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Rocky Horror isn't just the biggest cult movie. It invented the concept.

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London gets cold in the winter. So during the early 1970s, an under-employed actor named Richard O’Brien began keeping himself warm on long nights by indulging in memories of what he had loved since he was a kid: science fiction and B-movies, shlock that might be unintentionally funny but completely loveable.

Working off his memories, which became intertwined with the glam of the ‘70s, he eventually created The Rocky Horror Picture Show, which would come to define the concept of the cult movie.

O’Brien started off in the world he knew best — London theater, which is where he found Tim Curry. Curry was a burgeoning actor at the time, working in a small theater in what he has since described as a dreadful, Marxist musical that never even made it to the critics to boo. His main memory of the show, he would tell NPR in 2015, were arguments about if the musical was Marxist enough. But the theater had a new play coming in, O’Brien’s Rocky Horror Show, and Curry got the part.

Curry first played the starring role of Dr. Frank-N-Furter a bit like Peter Sellers in Dr. Strangelove — a very odd German. But riding the bus one day, he heard a woman with a posh accent and decided the character should sound both more close to home by sounding like Queen Elizabeth II.

Tim Curry absolutely steals the show

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That decision, the mixture of rich accent with ripped stockings, helped birth the“sweet transvestite from Tran-Sexual, Transylvania," and ensure the character was unlike any other seen on screen at the time.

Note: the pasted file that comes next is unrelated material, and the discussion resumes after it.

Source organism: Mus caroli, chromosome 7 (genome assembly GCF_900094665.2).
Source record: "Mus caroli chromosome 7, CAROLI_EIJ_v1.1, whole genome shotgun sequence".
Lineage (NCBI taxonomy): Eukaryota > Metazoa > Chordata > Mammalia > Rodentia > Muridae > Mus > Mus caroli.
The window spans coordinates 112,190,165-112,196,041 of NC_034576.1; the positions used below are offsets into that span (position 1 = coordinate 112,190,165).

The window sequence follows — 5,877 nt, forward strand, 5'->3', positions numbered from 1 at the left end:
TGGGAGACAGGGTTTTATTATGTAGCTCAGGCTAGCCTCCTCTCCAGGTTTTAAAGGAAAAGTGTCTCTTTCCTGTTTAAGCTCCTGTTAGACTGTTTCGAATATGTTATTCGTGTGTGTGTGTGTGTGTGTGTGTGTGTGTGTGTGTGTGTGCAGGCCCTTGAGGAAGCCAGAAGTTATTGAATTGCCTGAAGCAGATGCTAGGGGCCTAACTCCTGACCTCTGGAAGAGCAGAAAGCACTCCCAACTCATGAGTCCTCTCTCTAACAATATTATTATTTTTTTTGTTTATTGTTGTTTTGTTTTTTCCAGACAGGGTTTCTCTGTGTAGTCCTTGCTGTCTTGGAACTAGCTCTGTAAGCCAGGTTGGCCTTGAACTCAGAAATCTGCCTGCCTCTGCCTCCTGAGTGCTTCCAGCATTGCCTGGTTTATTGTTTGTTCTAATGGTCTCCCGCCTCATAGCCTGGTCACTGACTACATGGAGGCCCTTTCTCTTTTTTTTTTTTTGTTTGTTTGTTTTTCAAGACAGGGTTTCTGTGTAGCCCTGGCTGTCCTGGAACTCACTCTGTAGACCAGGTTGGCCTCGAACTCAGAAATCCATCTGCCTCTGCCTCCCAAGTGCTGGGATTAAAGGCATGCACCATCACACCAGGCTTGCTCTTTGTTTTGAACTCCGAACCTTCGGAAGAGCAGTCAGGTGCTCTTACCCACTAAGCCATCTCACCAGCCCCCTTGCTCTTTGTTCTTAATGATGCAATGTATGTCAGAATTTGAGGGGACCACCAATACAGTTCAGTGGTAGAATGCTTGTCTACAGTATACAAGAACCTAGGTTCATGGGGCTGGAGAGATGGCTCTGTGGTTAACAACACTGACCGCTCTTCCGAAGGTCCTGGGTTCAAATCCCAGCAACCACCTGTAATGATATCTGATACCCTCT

It’s possible to watch The Rocky Horror Picture Show, despite what you might have heard, as a straight-up movie musical. The numbers are fun and charming, like “Over at the Frankenstein Place,” where leads Brad and Janet discuss how they should get out of the rain by walking over to a creepy mansion.

But as Roger Ebert noted in his 1976 review, the movie “would be more fun, I suspect, if it weren't a picture show. It belongs on a stage, with the performers and audience joining in a collective send-up.” And that’s exactly what happened.

The movie can work at face value, but it’s clearly an adaptation of something more. During the classic number “Time Warp,” Rocky Horror quite clearly offers the viewers step by step instructions on how to move. Every firm handshake Barry Bostwick makes, every look of desire in Susan Sarandon’s eyes, every move from Tim Curry, are all begging to be examined and yelled at.

The movie's original poster.

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While Picture Show’s roots are clearly in the theater, having a movie offers clear advantages: the audience can yell and holler and the show will continue on schedule. This led to rice being thrown during the movie’s opening square-as-can-be wedding scene, firing water pistols during shots of rain, and pieces of toast when Dr. Frank proposes a toast.

The movie’s premise, where the straight-laced couple are the freaks and the gender-fluid fetish wearing dancers are normal, is a powerful inversion that has kept the movie watchable even though it’s technically tame by today’s standards. A flop when it came out, Rocky Horror eventually found its people.

The movie’s collective spirit has made it stand out amidst all others, which is why when it became a Disney movie after the studio’s acquisition of 20th Century Fox, it remained the one film still open for repertory screenings. Not having Rocky Horror in theaters would be a disgrace, and if theaters can ever come back after the Covid-19 pandemic, expect a time warp like you’ve never seen before.

The Rocky Horror Picture Show is streaming on Hulu in the U.S. until December 8.

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